The reign of Wayne has driven us insane
January 9, 2013 —
“Aw, geez, now they’re really gonna try to take my guns...!”
As the news started to roll in from Newtown, CT, on December 14, I overheard that reaction. Maybe you overheard it, too, or maybe you said or thought it yourself. Let’s not rehash the heated discussions that followed the massacre at Sandy Hook Elementary; those discussions, after all, have been repeated, practically word-for-word, so many times in recent years that we could probably repeat each side’s talking points in our sleep.
The guy whose mutterings I overheard isn’t a bad fellow, or a wild-eyed “gun nut.” He’s quite intelligent and kind-hearted. The same is true of another acquaintance of mine, who corralled me on the sidewalk a couple of days later just to make sure I understood his pro-gun viewpoints. But there’s a simple reason why one of the first responses of these otherwise reasonable men to the painful human tragedy of Newtown was to think, not just of the bereaved families or the shattered community, but of the possible consequences to their own lives, and specifically to fear the nightmare of government confiscation.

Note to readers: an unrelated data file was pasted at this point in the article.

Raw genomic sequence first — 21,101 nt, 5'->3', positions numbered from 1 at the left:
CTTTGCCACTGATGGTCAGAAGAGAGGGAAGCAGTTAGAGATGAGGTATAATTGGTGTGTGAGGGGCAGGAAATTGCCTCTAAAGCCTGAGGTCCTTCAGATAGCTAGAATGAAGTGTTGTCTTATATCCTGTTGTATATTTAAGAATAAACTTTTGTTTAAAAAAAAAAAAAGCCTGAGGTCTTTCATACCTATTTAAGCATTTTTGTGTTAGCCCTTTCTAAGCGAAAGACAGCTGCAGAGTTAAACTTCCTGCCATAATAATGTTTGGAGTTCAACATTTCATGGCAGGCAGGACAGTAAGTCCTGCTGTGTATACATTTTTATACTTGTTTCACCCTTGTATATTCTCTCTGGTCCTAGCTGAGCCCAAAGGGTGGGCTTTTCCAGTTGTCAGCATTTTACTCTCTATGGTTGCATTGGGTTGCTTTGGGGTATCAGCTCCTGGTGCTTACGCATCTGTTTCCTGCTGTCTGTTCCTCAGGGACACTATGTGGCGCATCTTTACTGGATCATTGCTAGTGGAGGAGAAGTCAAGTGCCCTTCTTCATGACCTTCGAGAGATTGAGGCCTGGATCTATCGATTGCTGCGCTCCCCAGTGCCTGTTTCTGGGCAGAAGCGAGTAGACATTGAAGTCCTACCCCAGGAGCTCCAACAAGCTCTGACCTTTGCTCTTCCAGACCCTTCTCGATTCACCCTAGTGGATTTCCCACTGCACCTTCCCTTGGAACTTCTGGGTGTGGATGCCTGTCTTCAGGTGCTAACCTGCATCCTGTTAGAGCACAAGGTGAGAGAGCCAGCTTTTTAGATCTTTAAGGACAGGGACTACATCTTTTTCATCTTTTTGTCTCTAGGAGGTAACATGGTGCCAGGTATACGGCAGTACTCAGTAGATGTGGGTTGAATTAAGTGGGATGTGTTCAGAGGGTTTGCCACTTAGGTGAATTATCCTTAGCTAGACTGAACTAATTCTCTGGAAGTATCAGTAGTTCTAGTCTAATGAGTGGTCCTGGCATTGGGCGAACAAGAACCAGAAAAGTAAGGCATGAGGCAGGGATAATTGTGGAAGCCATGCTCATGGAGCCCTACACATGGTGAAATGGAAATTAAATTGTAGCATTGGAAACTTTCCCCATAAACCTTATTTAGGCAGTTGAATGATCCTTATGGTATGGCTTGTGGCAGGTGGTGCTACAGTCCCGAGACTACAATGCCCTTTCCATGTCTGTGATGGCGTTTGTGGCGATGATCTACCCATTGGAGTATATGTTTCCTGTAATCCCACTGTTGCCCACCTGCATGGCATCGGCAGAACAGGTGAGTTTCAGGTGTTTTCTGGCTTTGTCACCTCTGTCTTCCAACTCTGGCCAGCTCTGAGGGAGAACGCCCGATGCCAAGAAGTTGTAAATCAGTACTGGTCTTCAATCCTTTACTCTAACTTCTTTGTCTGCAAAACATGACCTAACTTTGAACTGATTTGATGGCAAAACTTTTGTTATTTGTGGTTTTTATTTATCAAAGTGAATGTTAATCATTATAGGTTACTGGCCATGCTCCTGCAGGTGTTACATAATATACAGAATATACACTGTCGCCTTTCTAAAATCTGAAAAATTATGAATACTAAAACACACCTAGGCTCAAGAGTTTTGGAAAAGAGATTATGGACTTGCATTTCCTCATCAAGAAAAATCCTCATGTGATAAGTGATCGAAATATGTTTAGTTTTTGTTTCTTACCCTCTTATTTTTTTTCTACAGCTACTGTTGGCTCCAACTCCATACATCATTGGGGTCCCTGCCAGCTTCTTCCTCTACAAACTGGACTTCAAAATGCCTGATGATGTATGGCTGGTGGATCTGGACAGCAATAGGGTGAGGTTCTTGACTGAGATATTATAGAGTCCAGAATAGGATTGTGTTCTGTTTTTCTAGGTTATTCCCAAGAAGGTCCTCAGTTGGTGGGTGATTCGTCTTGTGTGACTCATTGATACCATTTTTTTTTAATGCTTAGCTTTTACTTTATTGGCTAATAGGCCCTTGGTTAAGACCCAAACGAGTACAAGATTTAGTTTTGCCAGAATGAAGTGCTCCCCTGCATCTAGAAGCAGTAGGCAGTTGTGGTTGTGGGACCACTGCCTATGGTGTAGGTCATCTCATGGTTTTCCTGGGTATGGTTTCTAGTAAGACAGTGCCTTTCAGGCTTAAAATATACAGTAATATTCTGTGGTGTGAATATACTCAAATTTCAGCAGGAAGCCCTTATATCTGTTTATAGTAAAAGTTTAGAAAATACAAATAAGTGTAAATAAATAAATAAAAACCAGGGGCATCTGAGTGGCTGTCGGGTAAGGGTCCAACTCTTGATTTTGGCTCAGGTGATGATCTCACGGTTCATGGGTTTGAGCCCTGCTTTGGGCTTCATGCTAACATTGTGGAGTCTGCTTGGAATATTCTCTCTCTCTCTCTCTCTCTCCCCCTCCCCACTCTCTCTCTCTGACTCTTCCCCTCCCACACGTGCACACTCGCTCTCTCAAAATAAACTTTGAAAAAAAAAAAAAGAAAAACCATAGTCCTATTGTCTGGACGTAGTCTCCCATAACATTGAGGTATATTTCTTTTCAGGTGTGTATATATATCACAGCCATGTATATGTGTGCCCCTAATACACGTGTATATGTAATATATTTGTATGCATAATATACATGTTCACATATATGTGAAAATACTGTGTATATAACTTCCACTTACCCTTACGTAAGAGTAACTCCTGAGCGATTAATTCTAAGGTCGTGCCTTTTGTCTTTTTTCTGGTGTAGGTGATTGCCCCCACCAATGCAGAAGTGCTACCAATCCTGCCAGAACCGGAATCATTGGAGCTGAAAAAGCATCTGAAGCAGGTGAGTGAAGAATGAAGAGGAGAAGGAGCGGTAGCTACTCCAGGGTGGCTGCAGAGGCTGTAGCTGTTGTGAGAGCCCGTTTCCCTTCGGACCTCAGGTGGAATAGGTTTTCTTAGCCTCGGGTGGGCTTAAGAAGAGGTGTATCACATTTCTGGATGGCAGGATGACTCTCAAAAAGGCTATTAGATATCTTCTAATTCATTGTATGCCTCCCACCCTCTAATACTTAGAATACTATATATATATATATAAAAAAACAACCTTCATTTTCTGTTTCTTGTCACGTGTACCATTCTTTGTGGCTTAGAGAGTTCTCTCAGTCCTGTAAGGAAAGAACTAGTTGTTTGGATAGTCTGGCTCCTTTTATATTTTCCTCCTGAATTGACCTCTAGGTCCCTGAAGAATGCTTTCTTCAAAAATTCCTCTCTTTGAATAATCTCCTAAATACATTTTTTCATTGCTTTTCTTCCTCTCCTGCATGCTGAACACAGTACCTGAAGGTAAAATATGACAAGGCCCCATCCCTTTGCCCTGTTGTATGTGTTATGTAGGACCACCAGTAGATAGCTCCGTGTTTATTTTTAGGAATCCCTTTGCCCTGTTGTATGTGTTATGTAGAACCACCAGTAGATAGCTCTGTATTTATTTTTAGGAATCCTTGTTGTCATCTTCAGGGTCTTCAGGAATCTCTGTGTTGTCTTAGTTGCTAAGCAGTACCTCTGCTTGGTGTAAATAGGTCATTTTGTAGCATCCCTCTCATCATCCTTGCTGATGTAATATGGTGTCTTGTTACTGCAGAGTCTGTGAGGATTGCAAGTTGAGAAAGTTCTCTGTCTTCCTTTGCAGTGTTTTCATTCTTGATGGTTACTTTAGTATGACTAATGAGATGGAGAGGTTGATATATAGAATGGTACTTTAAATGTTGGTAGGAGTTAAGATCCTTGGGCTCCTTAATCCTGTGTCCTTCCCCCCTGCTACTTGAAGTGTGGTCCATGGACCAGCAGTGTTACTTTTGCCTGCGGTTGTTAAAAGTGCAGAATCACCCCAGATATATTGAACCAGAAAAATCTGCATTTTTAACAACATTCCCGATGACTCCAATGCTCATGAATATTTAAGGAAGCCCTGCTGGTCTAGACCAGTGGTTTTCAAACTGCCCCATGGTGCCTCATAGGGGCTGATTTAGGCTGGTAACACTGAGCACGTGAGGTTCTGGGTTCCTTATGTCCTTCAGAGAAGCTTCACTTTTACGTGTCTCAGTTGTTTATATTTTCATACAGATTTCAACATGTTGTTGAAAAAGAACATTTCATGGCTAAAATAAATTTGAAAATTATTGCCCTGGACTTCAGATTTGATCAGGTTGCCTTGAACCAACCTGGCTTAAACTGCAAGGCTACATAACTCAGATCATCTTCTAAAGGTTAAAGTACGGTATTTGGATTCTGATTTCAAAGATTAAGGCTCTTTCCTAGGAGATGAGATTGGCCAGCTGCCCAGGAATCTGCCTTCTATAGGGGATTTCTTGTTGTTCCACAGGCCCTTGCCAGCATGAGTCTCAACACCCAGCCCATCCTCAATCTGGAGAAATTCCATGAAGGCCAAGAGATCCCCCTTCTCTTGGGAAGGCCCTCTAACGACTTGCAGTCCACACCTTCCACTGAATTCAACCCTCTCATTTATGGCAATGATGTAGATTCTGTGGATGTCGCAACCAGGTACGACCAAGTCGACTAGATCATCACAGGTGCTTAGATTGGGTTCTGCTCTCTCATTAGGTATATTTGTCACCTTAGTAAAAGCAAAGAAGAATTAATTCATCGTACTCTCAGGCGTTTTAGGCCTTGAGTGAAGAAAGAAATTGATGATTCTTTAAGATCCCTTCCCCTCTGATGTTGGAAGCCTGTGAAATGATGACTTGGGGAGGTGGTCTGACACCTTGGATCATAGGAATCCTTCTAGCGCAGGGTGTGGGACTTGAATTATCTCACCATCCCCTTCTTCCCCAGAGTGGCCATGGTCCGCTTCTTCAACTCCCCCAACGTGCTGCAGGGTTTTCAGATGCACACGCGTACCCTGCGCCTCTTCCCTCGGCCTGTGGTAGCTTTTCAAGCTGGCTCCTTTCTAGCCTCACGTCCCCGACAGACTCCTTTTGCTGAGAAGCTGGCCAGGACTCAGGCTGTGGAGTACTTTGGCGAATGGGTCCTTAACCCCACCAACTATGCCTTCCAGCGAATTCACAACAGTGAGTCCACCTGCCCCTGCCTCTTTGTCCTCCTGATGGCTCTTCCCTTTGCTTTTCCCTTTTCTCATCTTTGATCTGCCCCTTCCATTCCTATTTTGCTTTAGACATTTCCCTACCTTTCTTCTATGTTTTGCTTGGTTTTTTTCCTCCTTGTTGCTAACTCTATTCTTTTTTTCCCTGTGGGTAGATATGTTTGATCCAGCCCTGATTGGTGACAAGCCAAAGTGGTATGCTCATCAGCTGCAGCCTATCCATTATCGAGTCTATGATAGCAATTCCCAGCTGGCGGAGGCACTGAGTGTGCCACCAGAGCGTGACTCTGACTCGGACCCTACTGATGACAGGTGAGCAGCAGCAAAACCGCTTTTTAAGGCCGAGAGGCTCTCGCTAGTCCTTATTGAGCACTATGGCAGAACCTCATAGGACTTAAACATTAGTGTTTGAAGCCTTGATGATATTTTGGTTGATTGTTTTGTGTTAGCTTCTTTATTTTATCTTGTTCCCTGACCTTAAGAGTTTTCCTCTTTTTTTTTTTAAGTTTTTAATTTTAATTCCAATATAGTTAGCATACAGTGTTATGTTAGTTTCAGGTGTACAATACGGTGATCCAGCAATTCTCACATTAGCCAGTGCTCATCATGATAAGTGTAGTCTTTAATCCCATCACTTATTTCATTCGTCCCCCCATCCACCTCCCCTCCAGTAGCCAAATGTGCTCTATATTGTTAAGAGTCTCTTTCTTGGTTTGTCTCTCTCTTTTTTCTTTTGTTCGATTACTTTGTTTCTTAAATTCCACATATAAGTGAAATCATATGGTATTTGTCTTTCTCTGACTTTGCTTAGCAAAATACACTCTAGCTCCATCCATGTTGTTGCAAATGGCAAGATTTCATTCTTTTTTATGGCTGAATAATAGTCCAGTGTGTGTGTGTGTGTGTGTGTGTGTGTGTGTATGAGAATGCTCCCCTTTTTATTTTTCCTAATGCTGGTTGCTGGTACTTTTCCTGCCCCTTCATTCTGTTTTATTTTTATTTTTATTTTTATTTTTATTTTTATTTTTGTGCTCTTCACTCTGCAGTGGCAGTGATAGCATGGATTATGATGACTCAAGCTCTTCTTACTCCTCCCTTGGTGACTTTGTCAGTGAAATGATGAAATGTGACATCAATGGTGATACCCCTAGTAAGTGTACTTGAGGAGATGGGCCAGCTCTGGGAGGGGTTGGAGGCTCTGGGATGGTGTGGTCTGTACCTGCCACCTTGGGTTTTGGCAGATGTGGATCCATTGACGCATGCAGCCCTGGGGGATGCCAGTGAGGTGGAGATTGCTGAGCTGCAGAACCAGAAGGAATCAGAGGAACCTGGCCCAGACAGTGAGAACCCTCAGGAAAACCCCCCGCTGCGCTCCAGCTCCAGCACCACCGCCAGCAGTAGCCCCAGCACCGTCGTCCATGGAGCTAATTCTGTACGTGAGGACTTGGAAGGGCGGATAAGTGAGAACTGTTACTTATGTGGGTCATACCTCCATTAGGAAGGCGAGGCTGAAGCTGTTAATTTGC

They had been conditioned, assiduously and over years, to think that way. And the man who trained them is named Wayne LaPierre.
LaPierre, as you probably know, is currently the CEO and executive vice president of the National Rifle Association (NRA), and it’s most public spokesman since the resignation of former NRA President Charlton Heston. LaPierre has carried on the incendiary, fear-mongering tradition of the “new guard” that took over the NRA more than a generation ago. (For a fascinating history of the transformations that the NRA underwent during the 1970s, see www.vpc.org/nrainfo/chapter2.html.)